Sunday, January 22, 2012
Last weekend, my 14 year old daughter, Ella and I participated in a two day Paleotechnics workshop on animal processing, put on by the remarkable Tamara Wilder. The first day, we humanely slaughtered, skinned/plucked, and eviscerated a goat, some chickens, rabbits, a duck and a turkey. The second day, we butchered, made sausage and cooked the meat and organs.
This workshop is one of many in a series from Paleotechnics which focus on the practice of ancient skills including tanning, making tools and hunting instruments, cordage, and sewing buckskin clothing. Although this particular workshop took place in a oddly urban location, most of the workshops take place largely in a rural setting. The photo shows Tamara demonstrating how to keep the fell on the goat while removing its hide.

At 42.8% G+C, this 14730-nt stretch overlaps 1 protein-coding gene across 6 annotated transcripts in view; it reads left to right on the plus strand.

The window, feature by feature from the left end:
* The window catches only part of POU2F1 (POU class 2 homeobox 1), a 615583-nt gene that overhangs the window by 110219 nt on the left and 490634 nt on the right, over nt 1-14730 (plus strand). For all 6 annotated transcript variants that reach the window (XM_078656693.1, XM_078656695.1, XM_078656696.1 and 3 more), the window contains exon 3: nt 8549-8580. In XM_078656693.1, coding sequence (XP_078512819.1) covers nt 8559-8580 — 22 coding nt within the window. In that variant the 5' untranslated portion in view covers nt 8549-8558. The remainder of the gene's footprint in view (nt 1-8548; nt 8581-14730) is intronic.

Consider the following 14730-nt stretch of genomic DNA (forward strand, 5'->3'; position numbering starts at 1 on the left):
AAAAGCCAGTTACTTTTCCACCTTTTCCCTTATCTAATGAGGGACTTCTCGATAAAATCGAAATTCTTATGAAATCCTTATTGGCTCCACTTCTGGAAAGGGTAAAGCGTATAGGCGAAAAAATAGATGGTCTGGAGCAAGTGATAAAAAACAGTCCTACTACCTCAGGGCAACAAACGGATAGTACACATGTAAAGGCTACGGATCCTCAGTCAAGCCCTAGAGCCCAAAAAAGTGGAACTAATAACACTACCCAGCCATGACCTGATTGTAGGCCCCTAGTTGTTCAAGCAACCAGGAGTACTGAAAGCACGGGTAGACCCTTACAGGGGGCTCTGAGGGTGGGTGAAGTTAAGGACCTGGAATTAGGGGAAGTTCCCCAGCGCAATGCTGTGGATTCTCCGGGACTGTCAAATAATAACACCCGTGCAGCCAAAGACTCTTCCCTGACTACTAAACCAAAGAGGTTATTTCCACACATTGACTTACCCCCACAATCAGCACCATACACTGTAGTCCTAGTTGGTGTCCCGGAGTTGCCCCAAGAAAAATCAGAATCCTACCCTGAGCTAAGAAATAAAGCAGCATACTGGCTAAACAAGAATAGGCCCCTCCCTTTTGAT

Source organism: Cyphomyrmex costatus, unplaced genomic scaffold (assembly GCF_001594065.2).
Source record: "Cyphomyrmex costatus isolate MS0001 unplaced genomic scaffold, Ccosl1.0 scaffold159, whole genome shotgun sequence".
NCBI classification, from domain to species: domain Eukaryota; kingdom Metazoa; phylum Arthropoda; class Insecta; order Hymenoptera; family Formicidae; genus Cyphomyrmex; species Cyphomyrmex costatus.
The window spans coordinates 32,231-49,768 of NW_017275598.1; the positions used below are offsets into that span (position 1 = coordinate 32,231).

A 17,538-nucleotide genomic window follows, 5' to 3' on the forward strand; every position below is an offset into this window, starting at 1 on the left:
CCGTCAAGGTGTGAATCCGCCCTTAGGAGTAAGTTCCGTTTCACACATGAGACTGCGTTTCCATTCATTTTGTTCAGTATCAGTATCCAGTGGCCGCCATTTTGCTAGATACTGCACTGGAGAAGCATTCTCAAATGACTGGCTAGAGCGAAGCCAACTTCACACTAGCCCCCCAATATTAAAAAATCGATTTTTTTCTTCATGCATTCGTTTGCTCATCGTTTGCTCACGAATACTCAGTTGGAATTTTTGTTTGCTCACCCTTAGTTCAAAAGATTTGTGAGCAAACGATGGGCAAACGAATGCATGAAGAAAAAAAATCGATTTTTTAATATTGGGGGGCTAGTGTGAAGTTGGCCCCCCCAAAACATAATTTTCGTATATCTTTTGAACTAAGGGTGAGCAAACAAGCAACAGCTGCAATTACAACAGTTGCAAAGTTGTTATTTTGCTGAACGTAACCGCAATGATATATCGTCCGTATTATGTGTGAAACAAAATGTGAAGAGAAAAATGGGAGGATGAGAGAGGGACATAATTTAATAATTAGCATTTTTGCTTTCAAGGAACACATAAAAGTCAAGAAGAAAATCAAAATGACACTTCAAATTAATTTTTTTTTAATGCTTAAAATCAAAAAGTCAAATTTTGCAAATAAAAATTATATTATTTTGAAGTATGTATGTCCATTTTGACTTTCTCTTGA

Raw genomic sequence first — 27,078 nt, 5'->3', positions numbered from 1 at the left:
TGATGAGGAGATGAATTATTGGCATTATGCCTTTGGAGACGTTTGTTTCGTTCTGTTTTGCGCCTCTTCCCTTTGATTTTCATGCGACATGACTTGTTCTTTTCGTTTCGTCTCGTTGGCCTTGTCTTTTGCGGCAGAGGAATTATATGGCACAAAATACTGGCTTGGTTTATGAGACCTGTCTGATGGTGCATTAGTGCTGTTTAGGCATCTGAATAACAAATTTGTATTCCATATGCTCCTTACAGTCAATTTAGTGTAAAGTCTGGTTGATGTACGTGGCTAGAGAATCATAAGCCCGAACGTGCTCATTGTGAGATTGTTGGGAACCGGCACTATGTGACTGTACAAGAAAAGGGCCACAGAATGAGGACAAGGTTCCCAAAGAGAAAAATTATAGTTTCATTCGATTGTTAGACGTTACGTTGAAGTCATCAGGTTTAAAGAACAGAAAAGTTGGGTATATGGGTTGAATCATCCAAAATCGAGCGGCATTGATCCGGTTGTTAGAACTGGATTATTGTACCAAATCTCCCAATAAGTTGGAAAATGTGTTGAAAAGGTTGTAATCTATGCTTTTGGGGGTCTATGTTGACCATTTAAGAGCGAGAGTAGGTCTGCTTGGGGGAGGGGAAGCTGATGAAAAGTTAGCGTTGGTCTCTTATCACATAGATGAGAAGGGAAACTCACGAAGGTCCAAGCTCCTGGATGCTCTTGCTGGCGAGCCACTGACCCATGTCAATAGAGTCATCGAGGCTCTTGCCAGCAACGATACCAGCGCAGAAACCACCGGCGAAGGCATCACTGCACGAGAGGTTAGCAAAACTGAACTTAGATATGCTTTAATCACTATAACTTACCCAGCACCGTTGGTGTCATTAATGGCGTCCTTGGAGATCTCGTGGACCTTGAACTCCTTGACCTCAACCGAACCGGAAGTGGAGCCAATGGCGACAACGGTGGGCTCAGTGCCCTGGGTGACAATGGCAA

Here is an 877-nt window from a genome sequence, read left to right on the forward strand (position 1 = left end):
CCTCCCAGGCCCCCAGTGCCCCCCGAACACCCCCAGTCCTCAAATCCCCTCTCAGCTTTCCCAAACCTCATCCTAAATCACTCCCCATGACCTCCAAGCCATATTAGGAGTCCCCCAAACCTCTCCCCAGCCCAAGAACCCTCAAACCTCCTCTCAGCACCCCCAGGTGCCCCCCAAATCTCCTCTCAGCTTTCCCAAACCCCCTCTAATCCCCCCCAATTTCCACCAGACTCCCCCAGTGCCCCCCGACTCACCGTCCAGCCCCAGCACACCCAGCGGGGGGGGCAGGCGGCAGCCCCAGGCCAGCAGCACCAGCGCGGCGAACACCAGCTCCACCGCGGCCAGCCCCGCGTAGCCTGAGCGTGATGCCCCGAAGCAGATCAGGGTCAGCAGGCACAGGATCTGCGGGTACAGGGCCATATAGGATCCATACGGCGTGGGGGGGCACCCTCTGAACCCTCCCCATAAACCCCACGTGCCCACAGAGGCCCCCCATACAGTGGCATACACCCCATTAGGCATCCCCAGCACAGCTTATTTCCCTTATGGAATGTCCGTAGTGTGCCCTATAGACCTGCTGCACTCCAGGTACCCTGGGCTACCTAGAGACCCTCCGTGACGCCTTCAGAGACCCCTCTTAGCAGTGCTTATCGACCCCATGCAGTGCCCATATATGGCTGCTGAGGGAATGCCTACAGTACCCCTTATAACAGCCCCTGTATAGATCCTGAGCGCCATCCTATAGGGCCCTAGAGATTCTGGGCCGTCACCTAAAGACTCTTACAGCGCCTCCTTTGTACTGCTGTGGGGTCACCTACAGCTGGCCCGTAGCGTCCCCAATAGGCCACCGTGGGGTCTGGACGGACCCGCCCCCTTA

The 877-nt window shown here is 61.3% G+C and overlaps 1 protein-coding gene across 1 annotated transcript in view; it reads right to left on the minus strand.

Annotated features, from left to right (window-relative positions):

It's so interesting to hear how most omnivorous people will say that they could never bring themselves to kill an animal, much less prepare it to be eaten. And yet, due to the anonymous convenience of parted out animals in supermarkets, we have successfully rendered eating meat an unconscious act. Never having looked at the live animal in the eyes, thanked it for its life, or participated in the heavy responsibility of slaughter, skinning, evisceration or butchery, we are then able to concentrate our focus solely on the consumption of prime cuts.
Posted by Food for Thought at 1:24 PM